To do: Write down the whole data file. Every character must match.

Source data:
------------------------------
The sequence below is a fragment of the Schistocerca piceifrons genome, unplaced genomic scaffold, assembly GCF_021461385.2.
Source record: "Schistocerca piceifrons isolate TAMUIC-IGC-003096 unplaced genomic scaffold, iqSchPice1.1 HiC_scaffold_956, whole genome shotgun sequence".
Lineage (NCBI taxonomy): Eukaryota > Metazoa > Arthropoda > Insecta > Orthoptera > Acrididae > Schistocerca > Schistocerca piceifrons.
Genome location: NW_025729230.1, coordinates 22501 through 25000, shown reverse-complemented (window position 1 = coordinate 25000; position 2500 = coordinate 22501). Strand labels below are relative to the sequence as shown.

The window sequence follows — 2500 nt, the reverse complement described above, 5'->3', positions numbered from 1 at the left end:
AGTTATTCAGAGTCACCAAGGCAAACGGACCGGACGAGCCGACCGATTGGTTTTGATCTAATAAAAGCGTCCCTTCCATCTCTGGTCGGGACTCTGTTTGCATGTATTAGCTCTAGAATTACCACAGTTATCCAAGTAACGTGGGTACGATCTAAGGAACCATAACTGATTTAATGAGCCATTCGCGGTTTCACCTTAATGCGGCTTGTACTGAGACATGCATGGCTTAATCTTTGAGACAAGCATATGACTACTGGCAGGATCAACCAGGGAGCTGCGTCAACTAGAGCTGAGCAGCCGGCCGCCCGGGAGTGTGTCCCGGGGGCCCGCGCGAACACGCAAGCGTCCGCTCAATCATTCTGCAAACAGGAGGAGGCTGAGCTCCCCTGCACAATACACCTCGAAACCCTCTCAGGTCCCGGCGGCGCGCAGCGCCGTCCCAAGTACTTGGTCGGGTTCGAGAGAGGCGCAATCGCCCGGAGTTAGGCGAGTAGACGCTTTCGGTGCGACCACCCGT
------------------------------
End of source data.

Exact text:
The sequence below is a fragment of the Schistocerca piceifrons genome, unplaced genomic scaffold, assembly GCF_021461385.2.
Source record: "Schistocerca piceifrons isolate TAMUIC-IGC-003096 unplaced genomic scaffold, iqSchPice1.1 HiC_scaffold_956, whole genome shotgun sequence".
Lineage (NCBI taxonomy): Eukaryota > Metazoa > Arthropoda > Insecta > Orthoptera > Acrididae > Schistocerca > Schistocerca piceifrons.
Genome location: NW_025729230.1, coordinates 22501 through 25000, shown reverse-complemented (window position 1 = coordinate 25000; position 2500 = coordinate 22501). Strand labels below are relative to the sequence as shown.

The window sequence follows — 2500 nt, the reverse complement described above, 5'->3', positions numbered from 1 at the left end:
AGTTATTCAGAGTCACCAAGGCAAACGGACCGGACGAGCCGACCGATTGGTTTTGATCTAATAAAAGCGTCCCTTCCATCTCTGGTCGGGACTCTGTTTGCATGTATTAGCTCTAGAATTACCACAGTTATCCAAGTAACGTGGGTACGATCTAAGGAACCATAACTGATTTAATGAGCCATTCGCGGTTTCACCTTAATGCGGCTTGTACTGAGACATGCATGGCTTAATCTTTGAGACAAGCATATGACTACTGGCAGGATCAACCAGGGAGCTGCGTCAACTAGAGCTGAGCAGCCGGCCGCCCGGGAGTGTGTCCCGGGGGCCCGCGCGAACACGCAAGCGTCCGCTCAATCATTCTGCAAACAGGAGGAGGCTGAGCTCCCCTGCACAATACACCTCGAAACCCTCTCAGGTCCCGGCGGCGCGCAGCGCCGTCCCAAGTACTTGGTCGGGTTCGAGAGAGGCGCAATCGCCCGGAGTTAGGCGAGTAGACGCTTTCGGTGCGACCACCCGT